If the purpose is to reduce disputes whilst improving outcomes for children and young people with SEND, a measure like this will fail to do so. If anything, it will increase the disparity between parents with either the tenacity or the resources to embark on a challenge against the Local Authority in several stages, and those who are unable to do so.

Additionally, we find the statement “Through the national system, we will set standards for how complaints related to SEND processes and provision should be dealt with and who is responsible for resolving concerns” confusing, given that the green paper makes no mention of the already-established statutory role of the Local Government and Social Care Ombudsman.

Chapter Three – Excellent Provision From Early Years to Adulthood

Identifying need at the earliest opportunity in high-quality early years provision –

We welcome the strengthening of the Special Educational Needs Co-ordinator (SENCO) qualification for the Early Years, but we also note the commitment to fund 5,000 new SENCOs does not correlate with the number of group-based Early Years settings, which in 2021 was 21,300.

In terms of the proposal that all headteachers should be satisfied that the SENCO in place is in the process of obtaining the relevant qualification, we are unclear on how this will work in practise. It may even disadvantage applicants for a role if their existing school is unwilling to fund the qualification.

Setting out a timeline so that by 2030, every specialist setting can benefit from being part of a strong trust –

This proposal overlooks the fact that multi-academy trusts (MATs) are essentially compensating for the damage done by the fragmentation caused by Academisation. Academies have found that being able to pool resources and expertise in a MAT is much more effective than working individually.

Schools previously did work in larger local groups under the Local Education Authority. Again, the whole process of academisation seems to have been a misuse of scarce resources, resulting in schools now recreating a system which previously existed but was dismantled.

Chapter Four – A Reformed and Integrated Role for Alternative Provision

A new national vision for alternative provision –

We agree particularly with ensuring support from specialist alternative provision staff is available in mainstream settings for pupils at risk of exclusion. We also agree with the comment that it is difficult to plan for this vision currently as funding is attached to places which are inherently unpredictable for alternative provision.

Chapter Five – System Roles, Accountabilities and Funding Reform

Strengthening accountability within Local Authorities, MATs and in healthcare, making better use of the SEND system –

This will involve the introduction of inclusion dashboards for 0-25 provision, providing a regularly updated picture of how the SEND system is performing at a local and national level across education, health and care.

However, any measurement of performance risks discriminating against those with more severe needs. The only way this could be done effectively is by measuring performance against individual objectives. However, this then needs to allow for objectives or outcomes to be challenged by parents to ensure that they are not set too low in order to ensure compliance.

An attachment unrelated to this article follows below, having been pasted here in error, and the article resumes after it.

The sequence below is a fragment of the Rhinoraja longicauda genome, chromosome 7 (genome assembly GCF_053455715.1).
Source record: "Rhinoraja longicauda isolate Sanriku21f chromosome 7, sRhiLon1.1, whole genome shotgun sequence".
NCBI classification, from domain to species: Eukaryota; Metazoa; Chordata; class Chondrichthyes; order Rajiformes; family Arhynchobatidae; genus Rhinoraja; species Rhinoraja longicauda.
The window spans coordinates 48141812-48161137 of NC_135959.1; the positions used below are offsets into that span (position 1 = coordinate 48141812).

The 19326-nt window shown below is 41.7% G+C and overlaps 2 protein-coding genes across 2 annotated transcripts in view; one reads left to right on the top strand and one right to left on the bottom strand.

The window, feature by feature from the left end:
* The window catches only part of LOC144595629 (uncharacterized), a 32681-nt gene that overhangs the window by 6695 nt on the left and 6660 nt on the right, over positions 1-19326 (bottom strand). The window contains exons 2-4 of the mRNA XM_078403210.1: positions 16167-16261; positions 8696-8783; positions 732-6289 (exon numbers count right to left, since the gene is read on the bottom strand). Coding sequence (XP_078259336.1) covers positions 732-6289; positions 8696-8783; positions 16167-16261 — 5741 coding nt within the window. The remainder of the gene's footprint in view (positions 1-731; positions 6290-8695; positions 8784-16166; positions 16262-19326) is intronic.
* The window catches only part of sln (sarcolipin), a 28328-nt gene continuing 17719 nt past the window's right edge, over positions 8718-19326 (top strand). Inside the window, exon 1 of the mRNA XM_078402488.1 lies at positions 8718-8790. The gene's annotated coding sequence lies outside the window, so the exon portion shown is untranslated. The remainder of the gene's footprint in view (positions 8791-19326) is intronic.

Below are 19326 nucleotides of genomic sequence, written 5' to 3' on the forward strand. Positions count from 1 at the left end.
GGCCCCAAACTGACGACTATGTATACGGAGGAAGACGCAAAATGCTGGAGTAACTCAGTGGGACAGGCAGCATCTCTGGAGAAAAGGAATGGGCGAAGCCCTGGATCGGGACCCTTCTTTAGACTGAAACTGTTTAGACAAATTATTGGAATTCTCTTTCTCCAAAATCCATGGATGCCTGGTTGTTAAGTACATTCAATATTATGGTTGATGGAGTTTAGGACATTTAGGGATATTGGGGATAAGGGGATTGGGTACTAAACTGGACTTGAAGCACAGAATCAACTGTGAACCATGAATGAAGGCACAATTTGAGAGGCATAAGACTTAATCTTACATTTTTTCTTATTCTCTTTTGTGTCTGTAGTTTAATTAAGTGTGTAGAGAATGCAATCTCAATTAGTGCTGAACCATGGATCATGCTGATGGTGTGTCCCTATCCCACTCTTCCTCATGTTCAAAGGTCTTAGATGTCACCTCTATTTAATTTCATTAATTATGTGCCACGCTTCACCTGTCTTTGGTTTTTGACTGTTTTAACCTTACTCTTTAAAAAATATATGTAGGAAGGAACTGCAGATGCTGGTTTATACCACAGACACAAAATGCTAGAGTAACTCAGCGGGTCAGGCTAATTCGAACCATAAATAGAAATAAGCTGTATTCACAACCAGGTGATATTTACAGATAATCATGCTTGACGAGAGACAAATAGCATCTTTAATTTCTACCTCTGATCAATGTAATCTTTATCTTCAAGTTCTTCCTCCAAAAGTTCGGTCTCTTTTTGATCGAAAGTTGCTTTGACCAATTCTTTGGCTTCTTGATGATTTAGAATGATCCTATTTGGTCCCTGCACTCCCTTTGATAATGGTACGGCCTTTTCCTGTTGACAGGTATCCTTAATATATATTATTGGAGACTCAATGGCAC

Reforms to the alternative provision inspection framework and funding for a strong and sustainable system –

We strongly believe that national funding bands will create further complication and conflict.

Whilst the number of EHCPs has increased (which is to be expected, given the extension of the protection of EHCPs up to 25), children with EHCPs remain an extremely small proportion of the school population. Attempting to create a “one size fits all” approach will not work when dealing with groups of children who have special needs.

We anticipate that the introduction of individual funding bands would simply push the current disputes about costs down the road rather than solving them. Parents would end up tied up in challenges about which is the appropriate band for their child.

We have seen this in practise where funding bands are already used by Local Authorities. Parents often have to fight to get out of a particular funding band as it has not been applied individually to their child’s needs.

Chapter six – Delivering Change for Children and Families

We strongly believe that the existing system will not be helped by unnecessary reorganisations and rebranding. We are concerned that a number of the proposals above amount to simply recreating existing systems. This will ultimately divert scarce resources into unnecessary administration costs.

Our Final Thoughts

In reality, many of the proposals put forward already exist in the current system and they have simply not been complied with. The main issue, in our view, is one of ensuring implementation rather than anything else. In order for rules, standards and provision to be implemented effectively, adequate funding must be provided.

It will be a huge disappointment for children and families if the outcome of this process amounts to little more than a rebranding exercise. We strongly recommend that the government instead improves adherence to the existing systems, investing in areas where there are specialist skills shortages.

We are also concerned about the proposals in this paper that appear to weaken existing rights – most notably the introduction of a pre-approved list of schools and the bringing in of compulsory mediation. Our worry is that the current proposals will make it harder for parents to challenge Local Authorities.

It is already difficult for parents to navigate this system to challenge a Local Authority. Funding is rarely available and many parents have to represent themselves against such Authorities and this is by no means an easy task.

If you’ve found yourself in a situation where your child’s additional needs are not being met, we could help you. Get in touch for further information.